Cellular telephony systems provide coverage across broad areas using cells, where each cell is serviced by a corresponding cellular base station. A conventional base station is located adjacent the bank of antennas and amplifiers the base station uses to service its cell. As cellular providers support increasingly sophisticated services such as 3G (the third generation of standards for mobile networking), the real estate demands for the base stations necessary to support each cell in a cellular network increase. The costs for the space necessary to store the base station as well as the manufacturing costs for the base station itself motivated a cellular telephony consortium to develop a standardized interface denoted as the Common Public Radio Interface (CPRI). In a CPRI system, the base stations, which comprise part of what is referred to as Radio Equipment Control in a CPRI system, are located remotely from the cellular amplifiers and antennas; the amplifiers and antennas being part of what is denoted as Radio Equipment in a CPRI system. CPRI thus enables a distributed architecture in which the Radio Equipment Control (REC) base station functionality is coupled to corresponding Radio Equipment (RE) through fiber optic or wired links. In this fashion, a CPRI base station need not be located in a costly (and environmentally challenging) location such as urban rooftops or adjacent power station towers that hold the CPRI RE (also denoted as the Radio Head). In addition, the standardized nature of CPRI offers inherent cost savings to cellular providers as equipment providers must directly compete with each other because they offer the same standardized equipment. As a result, cellular telephony systems organized according to the CPRI protocol are growing in popularity.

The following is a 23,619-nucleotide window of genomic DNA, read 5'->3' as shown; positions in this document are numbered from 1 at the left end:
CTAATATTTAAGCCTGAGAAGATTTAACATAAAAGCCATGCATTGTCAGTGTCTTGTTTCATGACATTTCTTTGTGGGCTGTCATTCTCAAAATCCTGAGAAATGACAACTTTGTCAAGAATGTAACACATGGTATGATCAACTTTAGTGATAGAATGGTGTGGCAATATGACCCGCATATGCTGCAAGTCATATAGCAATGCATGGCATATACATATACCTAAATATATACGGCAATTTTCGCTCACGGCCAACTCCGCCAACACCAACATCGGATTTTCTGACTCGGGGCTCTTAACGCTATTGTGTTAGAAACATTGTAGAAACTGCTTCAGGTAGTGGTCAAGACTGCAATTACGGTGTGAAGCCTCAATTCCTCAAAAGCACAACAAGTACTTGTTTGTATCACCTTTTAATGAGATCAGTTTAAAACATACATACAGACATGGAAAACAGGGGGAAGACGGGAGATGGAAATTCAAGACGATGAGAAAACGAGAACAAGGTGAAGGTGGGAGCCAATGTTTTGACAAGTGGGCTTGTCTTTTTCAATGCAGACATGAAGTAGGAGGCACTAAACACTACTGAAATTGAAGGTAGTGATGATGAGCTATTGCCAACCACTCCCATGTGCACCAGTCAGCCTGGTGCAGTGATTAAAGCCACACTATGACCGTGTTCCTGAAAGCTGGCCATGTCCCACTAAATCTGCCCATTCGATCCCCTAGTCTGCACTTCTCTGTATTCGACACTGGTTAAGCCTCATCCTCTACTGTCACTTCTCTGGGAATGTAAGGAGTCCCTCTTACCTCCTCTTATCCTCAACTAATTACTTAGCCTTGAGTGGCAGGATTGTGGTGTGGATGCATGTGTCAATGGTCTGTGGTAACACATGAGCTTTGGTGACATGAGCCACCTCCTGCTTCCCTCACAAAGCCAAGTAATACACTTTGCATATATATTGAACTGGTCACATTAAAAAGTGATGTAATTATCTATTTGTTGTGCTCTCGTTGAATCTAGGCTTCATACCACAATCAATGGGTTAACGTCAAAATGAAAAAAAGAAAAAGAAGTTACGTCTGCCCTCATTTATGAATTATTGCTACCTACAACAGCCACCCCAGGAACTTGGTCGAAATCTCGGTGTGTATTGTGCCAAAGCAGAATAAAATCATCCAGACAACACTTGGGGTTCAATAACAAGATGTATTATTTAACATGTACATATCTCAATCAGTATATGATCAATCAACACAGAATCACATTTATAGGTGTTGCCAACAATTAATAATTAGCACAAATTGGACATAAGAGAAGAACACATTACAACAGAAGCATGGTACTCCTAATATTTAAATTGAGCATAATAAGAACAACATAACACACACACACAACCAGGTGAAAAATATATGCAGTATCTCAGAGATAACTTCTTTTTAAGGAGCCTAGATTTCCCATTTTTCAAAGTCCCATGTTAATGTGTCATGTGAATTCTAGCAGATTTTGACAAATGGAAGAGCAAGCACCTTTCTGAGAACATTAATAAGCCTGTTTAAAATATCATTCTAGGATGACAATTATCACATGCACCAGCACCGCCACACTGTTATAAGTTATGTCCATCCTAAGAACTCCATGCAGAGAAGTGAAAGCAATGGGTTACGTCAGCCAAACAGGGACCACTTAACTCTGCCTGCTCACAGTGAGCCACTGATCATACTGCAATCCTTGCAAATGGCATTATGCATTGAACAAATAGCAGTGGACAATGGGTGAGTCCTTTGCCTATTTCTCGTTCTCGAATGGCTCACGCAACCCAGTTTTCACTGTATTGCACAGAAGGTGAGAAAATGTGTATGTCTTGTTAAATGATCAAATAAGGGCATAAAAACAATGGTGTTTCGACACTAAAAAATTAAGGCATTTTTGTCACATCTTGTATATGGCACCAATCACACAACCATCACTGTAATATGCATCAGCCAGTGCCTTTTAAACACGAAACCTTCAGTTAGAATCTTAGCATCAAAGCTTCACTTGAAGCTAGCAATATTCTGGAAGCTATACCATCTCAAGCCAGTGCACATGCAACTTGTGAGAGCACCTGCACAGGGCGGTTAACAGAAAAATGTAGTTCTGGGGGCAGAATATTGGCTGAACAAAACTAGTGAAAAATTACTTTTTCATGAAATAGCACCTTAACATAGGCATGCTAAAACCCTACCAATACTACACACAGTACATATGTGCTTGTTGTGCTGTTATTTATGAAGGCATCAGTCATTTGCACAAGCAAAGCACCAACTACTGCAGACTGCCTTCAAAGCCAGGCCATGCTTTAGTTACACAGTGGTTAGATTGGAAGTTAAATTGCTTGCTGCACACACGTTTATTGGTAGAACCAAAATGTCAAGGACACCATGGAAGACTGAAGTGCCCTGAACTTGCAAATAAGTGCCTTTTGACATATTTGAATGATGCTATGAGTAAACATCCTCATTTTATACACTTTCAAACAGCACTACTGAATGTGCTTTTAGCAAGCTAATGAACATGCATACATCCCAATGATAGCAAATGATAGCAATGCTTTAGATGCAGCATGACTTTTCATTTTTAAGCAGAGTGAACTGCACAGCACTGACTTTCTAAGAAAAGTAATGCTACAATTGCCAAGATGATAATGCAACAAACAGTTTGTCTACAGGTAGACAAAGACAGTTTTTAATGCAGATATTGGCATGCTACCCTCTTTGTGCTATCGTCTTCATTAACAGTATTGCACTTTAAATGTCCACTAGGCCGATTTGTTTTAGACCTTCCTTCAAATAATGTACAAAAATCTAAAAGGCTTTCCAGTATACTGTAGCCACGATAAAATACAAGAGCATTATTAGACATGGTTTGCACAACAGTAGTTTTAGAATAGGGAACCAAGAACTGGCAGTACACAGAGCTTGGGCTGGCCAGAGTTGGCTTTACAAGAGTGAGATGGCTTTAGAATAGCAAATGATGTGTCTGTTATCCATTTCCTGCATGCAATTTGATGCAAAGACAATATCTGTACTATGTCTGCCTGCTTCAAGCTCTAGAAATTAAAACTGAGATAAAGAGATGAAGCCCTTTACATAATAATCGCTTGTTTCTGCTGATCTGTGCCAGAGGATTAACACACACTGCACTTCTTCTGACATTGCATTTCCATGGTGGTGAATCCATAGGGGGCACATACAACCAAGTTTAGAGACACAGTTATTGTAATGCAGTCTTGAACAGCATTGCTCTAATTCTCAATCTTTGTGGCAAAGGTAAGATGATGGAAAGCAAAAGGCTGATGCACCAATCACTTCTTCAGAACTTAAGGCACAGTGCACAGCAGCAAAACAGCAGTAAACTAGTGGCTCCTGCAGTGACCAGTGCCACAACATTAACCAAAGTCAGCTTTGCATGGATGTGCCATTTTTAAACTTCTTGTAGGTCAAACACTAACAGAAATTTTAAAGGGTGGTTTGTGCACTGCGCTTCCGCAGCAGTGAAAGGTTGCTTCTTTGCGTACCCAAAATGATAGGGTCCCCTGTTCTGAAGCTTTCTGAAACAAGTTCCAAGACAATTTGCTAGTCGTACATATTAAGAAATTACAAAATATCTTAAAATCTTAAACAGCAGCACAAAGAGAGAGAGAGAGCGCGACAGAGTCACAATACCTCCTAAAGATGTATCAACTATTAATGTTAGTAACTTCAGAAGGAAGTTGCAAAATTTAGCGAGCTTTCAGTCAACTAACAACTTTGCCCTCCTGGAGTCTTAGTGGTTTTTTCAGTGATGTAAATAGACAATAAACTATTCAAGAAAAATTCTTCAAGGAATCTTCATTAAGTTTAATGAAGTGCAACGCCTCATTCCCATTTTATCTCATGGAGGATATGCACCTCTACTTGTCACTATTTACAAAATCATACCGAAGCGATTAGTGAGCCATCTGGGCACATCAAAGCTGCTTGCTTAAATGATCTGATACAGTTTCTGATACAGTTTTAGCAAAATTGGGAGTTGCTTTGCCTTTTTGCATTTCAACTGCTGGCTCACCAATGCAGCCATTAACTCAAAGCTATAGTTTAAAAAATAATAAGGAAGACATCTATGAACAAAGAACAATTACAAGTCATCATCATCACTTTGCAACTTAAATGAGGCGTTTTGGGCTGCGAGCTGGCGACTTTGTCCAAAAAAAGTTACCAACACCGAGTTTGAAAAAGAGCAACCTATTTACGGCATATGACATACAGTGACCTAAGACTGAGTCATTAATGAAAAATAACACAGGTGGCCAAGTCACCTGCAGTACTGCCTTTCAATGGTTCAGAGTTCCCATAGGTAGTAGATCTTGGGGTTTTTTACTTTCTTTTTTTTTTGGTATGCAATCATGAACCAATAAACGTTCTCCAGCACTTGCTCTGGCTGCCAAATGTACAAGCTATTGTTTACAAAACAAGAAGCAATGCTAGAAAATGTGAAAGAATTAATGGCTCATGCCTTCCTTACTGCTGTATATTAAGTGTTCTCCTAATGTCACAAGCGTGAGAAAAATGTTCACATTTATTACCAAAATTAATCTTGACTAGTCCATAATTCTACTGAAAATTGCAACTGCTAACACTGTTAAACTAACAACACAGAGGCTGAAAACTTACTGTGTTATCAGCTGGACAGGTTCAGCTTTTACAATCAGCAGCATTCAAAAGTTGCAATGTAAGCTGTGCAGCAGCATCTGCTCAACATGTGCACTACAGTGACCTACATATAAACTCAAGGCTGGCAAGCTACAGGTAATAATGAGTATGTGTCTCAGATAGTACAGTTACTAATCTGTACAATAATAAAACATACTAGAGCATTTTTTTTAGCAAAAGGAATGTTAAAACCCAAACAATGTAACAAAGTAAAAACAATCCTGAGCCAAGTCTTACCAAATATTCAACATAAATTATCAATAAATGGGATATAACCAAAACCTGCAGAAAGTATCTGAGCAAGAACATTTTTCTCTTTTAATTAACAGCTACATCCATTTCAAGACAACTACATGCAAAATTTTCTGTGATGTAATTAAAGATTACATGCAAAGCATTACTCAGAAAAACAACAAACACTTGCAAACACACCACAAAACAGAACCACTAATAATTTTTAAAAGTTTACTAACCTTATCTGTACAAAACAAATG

In the CPRI standard, user data from the Radio Head is mapped into CPRI basic frames according to Antenna-Carrier (AXC) groups, where each AC group corresponds to one carrier at each independent antenna element. The CPRI standard defines a standard interface between the RE and the REC such that the in-phase (I) and quadrature phase (Q) digital samples that comprise the user data from the RE/radio head are mapped into CPRI basic frames according to this CPRI interface. While the structure of the CPRI basic frame is defined by the CPRI standard, the mapping of the IQ user data into AXC groups (also denoted as AC containers) within the CPRI basic frame is left as an implementation detail to the individual user. This mapping will depend on variables such as the sample width (number of bits) for the IQ data data words, the AXC bandwidth, and the CPRI line rate (in Mbps). In that regard, specific mappings have been developed for the various wireless services such as Worldwide Interoperability for Microwave Access (WiMAX), Wideband Code Division Multiple Access (WCDMA), Long Term Evolution (LTE), and the like. But each service will typically need a unique mapping. For example, LTE specifies IQ sample widths of 4 to 20 bits in the uplink direction and 8 to 20 bits in the downlink direction.